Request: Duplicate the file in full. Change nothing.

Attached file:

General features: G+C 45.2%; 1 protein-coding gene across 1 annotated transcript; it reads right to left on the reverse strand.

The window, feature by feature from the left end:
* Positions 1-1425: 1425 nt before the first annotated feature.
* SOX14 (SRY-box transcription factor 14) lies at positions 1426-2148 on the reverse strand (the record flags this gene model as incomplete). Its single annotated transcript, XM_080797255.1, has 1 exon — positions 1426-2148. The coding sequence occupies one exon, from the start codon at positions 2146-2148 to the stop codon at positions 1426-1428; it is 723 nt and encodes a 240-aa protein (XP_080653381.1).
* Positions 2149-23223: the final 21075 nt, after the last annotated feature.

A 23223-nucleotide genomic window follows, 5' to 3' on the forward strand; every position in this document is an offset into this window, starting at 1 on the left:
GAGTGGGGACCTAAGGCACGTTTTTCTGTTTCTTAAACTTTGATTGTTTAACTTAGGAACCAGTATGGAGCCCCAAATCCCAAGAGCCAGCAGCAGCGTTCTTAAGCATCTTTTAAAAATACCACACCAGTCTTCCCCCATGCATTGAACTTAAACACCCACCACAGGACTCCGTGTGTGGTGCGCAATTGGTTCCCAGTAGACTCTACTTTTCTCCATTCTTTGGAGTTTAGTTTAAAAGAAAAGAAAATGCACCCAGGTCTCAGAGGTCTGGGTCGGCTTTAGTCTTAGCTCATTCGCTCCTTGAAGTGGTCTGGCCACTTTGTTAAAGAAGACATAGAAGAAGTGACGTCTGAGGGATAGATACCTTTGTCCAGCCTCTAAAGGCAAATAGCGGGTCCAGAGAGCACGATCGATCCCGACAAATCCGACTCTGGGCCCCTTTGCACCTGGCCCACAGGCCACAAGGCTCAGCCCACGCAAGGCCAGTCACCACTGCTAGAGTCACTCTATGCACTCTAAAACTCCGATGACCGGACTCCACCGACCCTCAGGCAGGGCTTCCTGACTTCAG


General features: G+C 45.2%; 1 protein-coding gene across 1 annotated transcript; it reads right to left on the reverse strand.

The window, feature by feature from the left end:
* Positions 1-1425: 1425 nt before the first annotated feature.
* SOX14 (SRY-box transcription factor 14) lies at positions 1426-2148 on the reverse strand (the record flags this gene model as incomplete). Its single annotated transcript, XM_080797255.1, has 1 exon — positions 1426-2148. The coding sequence occupies one exon, from the start codon at positions 2146-2148 to the stop codon at positions 1426-1428; it is 723 nt and encodes a 240-aa protein (XP_080653381.1).
* Positions 2149-23223: the final 21075 nt, after the last annotated feature.

A 23223-nucleotide genomic window follows, 5' to 3' on the forward strand; every position in this document is an offset into this window, starting at 1 on the left:
GAGTGGGGACCTAAGGCACGTTTTTCTGTTTCTTAAACTTTGATTGTTTAACTTAGGAACCAGTATGGAGCCCCAAATCCCAAGAGCCAGCAGCAGCGTTCTTAAGCATCTTTTAAAAATACCACACCAGTCTTCCCCCATGCATTGAACTTAAACACCCACCACAGGACTCCGTGTGTGGTGCGCAATTGGTTCCCAGTAGACTCTACTTTTCTCCATTCTTTGGAGTTTAGTTTAAAAGAAAAGAAAATGCACCCAGGTCTCAGAGGTCTGGGTCGGCTTTAGTCTTAGCTCATTCGCTCCTTGAAGTGGTCTGGCCACTTTGTTAAAGAAGACATAGAAGAAGTGACGTCTGAGGGATAGATACCTTTGTCCAGCCTCTAAAGGCAAATAGCGGGTCCAGAGAGCACGATCGATCCCGACAAATCCGACTCTGGGCCCCTTTGCACCTGGCCCACAGGCCACAAGGCTCAGCCCACGCAAGGCCAGTCACCACTGCTAGAGTCACTCTATGCACTCTAAAACTCCGATGACCGGACTCCACCGACCCTCAGGCAGGGCTTCCTGACTTCAG